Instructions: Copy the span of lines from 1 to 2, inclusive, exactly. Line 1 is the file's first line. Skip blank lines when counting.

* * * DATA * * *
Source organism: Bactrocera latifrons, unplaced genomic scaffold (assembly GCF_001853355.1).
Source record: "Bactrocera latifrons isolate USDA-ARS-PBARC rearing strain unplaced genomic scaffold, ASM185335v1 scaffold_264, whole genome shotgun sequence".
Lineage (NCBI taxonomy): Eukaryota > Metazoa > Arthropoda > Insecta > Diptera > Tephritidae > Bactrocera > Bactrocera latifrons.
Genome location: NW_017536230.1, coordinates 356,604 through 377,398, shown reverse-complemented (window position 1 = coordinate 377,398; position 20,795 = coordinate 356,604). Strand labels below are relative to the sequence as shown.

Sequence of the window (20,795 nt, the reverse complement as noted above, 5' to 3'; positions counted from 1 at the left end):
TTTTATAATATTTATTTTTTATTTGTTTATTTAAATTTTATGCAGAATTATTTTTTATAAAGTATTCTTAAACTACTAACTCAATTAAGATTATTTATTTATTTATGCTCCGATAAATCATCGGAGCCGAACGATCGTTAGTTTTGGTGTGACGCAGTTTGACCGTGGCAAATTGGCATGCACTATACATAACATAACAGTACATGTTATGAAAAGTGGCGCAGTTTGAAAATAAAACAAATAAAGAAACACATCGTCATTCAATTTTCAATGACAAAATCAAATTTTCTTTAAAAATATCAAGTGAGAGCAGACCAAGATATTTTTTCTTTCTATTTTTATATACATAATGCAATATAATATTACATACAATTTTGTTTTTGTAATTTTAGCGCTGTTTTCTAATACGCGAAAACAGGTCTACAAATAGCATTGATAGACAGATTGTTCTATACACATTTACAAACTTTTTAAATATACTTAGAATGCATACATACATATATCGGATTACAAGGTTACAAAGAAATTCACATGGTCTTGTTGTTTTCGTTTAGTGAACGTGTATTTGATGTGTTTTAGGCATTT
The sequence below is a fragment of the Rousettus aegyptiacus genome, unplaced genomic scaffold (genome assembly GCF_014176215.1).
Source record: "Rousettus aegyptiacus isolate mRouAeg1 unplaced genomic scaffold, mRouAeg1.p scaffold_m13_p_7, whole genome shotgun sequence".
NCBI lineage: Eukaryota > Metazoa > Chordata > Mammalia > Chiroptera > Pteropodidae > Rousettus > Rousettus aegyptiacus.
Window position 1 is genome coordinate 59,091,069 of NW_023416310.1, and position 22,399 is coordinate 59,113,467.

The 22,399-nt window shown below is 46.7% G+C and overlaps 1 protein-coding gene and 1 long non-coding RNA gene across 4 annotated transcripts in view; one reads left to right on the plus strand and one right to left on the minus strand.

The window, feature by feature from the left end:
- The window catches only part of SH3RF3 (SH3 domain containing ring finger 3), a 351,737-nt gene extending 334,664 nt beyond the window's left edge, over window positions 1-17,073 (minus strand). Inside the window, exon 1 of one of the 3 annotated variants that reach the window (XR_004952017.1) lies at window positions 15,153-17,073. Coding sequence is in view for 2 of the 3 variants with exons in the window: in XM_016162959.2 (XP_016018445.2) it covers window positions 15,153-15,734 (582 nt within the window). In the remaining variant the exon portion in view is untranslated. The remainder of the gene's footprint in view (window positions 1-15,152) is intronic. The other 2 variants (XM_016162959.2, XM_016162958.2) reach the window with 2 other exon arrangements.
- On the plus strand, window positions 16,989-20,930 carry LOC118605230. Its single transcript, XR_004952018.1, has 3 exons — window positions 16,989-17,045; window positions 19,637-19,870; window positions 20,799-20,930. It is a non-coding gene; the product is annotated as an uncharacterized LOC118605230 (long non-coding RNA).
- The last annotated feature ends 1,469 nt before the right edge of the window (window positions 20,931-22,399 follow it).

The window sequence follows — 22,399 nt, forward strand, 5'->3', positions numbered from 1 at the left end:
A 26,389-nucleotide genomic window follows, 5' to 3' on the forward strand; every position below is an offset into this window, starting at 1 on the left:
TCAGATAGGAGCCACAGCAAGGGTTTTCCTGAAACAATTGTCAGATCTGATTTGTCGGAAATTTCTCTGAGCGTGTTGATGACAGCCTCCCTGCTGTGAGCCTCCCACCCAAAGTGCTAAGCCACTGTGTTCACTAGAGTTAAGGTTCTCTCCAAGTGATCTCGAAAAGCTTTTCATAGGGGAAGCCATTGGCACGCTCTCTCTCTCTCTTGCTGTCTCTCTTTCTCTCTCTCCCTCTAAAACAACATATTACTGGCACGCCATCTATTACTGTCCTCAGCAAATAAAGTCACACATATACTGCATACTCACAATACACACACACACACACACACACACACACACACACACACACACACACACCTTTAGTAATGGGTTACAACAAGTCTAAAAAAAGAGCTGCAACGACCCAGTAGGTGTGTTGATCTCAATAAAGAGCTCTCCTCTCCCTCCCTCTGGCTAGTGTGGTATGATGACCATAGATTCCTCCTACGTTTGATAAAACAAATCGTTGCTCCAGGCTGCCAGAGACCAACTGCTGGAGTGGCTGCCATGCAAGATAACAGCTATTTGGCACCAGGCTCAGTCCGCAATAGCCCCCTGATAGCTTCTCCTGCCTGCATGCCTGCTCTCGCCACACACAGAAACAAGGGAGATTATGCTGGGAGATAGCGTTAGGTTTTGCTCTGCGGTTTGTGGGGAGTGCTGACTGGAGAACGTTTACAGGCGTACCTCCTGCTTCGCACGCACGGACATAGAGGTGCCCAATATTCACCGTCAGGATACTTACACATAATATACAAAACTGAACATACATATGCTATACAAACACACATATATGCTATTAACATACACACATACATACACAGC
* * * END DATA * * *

Source organism: Bactrocera latifrons, unplaced genomic scaffold (assembly GCF_001853355.1).
Source record: "Bactrocera latifrons isolate USDA-ARS-PBARC rearing strain unplaced genomic scaffold, ASM185335v1 scaffold_264, whole genome shotgun sequence".